It's no secret that AMD has a hot new microarchitecture called Zen in the works, being designed by CPU design whiz Jim Keller. Keller was the brains behind the 64-bit Athlon processor and HyperTransport interface, so he knows his transistors.
The question has been when Zen would come to market, as AMD's current lineup of chips is nowhere near competitive with Intel, and the gap is only widening with the release of the Skylake generation of chips.
AMD has only said 2016 was the target year for Zen, but not precisely when. DigiTimes, a news outlet in Taiwan with a real hit and miss record, now puts that release date in the fourth quarter of 2016, and the problem doesn't appear to be on AMD's end of things.
A few months back there were reports AMD taped out two FinFET products, a Zen CPU and an Arctic Islands-based GPU. Taping out means they have made a usable version of the final product and it usually means product is coming soon. But the problem is poor yield and R&D issues over at Globalfoundries, the foundry that makes AMD's chips.
AMD has been stuck at 28m designs for some time because Globalfoundries has struggled to get to smaller process nodes while Intel is at 14nm, and that alone was a struggle. Global is now trying to get to FinFET 14nm node but is way behind its own roadmap. So the problem isn't in the design it's in the manufacturing.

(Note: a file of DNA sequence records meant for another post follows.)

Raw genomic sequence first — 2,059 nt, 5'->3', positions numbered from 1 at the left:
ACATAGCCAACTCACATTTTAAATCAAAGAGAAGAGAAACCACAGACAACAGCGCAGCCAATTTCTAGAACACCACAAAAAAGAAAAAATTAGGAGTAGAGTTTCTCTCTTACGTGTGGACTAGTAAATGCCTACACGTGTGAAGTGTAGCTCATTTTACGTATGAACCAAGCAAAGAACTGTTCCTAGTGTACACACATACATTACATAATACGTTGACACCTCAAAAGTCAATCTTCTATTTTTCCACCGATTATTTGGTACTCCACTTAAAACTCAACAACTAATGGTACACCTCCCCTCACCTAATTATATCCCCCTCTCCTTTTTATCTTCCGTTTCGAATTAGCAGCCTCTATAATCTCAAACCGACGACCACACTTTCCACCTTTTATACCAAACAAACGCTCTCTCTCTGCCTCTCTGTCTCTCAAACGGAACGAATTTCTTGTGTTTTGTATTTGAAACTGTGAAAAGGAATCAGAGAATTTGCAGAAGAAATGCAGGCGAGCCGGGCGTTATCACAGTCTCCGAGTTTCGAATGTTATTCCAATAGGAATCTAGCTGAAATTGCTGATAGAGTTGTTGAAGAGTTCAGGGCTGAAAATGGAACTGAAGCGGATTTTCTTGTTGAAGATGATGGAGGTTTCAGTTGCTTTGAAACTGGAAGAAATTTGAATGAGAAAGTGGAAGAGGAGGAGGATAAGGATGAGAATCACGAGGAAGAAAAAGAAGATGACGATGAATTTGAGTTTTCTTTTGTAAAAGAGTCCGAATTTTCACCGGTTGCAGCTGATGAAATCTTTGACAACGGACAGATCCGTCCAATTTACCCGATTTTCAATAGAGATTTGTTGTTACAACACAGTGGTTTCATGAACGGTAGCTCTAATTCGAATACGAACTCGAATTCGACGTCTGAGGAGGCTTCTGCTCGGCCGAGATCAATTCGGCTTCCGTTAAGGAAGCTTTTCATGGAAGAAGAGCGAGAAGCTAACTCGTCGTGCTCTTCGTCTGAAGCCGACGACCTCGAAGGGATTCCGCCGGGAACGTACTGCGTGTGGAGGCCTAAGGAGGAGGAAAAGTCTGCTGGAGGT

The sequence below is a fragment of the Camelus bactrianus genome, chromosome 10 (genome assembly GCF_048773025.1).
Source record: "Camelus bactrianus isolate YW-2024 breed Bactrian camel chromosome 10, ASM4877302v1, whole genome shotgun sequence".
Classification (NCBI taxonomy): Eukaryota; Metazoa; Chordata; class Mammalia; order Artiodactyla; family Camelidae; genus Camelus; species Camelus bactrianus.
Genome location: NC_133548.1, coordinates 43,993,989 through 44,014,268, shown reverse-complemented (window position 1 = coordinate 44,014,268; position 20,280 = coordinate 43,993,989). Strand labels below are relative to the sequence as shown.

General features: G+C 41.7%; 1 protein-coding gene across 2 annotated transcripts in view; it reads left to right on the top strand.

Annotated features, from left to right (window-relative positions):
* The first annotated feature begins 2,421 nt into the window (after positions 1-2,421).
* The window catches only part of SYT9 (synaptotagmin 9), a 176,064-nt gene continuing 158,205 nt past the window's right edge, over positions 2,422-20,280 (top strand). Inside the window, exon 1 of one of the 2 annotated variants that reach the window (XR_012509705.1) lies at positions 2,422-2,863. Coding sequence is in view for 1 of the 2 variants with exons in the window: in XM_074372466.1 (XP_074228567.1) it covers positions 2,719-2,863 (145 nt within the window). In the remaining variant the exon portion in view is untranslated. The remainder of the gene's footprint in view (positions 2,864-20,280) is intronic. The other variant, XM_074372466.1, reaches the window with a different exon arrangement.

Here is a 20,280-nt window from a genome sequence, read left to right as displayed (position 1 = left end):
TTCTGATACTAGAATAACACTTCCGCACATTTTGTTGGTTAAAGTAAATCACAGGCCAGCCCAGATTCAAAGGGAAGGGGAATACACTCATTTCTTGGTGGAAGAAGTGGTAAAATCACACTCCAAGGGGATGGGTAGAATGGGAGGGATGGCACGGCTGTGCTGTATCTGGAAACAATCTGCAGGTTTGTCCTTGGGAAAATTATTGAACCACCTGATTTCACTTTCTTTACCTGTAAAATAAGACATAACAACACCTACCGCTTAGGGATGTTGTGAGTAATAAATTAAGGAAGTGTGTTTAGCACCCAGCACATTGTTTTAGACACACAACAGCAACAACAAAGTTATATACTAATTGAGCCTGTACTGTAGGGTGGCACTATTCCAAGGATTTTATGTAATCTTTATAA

DigiTimes notes many Asian OEMs and ODMs – many of whom are in Taiwan as well – are concerned because the PC market is already shrinking and AMD's noncompetitive position is already bad and will get worse with a five quarter wait. In its most recent quarter, AMD CPU sales fell to below that of the SoCs used in the Xbox One and PlayStation 4. If it wasn't for those two consoles, AMD might be bankrupt.
Zen has tremendous potential to make AMD competitive again on the desktop and server. The question now is whether it will last that long.